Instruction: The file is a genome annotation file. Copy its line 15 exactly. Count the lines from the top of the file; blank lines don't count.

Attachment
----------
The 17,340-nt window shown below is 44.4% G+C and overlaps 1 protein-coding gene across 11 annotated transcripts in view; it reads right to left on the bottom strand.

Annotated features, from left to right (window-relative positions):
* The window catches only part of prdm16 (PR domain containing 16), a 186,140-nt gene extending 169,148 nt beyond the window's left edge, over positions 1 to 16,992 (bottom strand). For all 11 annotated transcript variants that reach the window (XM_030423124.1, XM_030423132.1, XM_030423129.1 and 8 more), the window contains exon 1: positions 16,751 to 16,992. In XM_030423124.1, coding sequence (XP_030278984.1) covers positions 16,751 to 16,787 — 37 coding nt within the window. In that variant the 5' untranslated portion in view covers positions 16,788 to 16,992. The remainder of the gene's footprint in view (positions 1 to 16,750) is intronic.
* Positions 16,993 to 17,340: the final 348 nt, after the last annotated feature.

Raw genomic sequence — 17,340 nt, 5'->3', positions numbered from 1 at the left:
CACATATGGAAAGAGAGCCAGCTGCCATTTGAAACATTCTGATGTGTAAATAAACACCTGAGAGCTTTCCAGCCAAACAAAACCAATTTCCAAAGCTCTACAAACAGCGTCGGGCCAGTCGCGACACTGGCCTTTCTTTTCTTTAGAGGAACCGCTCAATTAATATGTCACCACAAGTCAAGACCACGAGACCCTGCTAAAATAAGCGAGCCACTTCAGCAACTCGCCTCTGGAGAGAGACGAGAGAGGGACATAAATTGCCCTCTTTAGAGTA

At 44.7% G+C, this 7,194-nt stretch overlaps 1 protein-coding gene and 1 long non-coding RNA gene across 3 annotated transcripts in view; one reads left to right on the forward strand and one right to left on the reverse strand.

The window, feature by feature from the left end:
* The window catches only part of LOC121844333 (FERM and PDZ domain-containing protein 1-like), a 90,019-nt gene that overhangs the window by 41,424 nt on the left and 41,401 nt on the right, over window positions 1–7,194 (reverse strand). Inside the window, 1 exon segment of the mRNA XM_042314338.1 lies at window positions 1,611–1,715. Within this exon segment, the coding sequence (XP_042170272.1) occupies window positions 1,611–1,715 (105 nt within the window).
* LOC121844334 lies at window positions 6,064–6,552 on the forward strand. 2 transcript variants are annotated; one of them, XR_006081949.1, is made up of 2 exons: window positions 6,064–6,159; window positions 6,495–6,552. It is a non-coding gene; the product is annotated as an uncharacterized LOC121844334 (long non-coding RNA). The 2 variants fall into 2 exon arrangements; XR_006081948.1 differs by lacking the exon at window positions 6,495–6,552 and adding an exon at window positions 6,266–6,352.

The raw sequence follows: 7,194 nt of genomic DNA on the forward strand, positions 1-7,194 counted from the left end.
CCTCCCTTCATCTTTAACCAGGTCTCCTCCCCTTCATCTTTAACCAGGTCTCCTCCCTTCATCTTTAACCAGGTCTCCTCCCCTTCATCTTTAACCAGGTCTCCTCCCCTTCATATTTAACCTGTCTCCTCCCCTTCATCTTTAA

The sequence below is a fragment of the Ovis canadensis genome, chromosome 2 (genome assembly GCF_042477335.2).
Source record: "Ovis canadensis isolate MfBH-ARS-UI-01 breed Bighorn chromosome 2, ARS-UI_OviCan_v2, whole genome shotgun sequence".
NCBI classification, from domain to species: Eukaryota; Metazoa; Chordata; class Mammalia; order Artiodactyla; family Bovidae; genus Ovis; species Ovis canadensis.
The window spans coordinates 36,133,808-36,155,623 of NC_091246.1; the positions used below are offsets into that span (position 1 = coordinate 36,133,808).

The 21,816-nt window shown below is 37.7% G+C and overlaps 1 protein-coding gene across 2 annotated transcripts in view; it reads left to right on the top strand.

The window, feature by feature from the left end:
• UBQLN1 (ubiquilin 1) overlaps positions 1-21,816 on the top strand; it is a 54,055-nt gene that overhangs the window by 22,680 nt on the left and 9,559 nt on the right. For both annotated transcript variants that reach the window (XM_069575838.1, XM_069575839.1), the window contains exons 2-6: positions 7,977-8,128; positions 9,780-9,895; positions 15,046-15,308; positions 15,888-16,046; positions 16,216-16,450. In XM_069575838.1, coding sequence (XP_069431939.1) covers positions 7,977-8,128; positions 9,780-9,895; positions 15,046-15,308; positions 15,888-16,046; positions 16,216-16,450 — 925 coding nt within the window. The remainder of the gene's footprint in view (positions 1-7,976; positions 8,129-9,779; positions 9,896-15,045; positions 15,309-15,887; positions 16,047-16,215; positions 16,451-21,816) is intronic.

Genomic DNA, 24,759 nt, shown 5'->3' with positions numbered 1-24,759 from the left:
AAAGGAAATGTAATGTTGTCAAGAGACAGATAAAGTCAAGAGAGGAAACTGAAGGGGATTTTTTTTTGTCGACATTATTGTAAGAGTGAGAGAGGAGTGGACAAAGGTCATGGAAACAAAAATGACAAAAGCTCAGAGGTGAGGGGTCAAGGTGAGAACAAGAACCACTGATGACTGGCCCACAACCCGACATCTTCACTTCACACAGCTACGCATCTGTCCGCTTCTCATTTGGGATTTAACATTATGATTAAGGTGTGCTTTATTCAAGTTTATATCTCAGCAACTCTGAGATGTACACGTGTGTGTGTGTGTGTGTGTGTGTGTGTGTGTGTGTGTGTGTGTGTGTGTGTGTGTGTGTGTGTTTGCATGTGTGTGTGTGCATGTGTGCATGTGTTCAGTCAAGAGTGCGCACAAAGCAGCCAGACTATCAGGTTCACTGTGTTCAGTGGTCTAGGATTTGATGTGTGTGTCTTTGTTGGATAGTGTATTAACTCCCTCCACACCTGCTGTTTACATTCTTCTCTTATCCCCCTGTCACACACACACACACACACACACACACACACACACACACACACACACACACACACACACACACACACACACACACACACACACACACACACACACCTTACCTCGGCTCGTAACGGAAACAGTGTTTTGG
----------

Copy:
NCBI classification, from domain to species: Eukaryota; Metazoa; Chordata; class Mammalia; order Artiodactyla; family Bovidae; genus Ovis; species Ovis canadensis.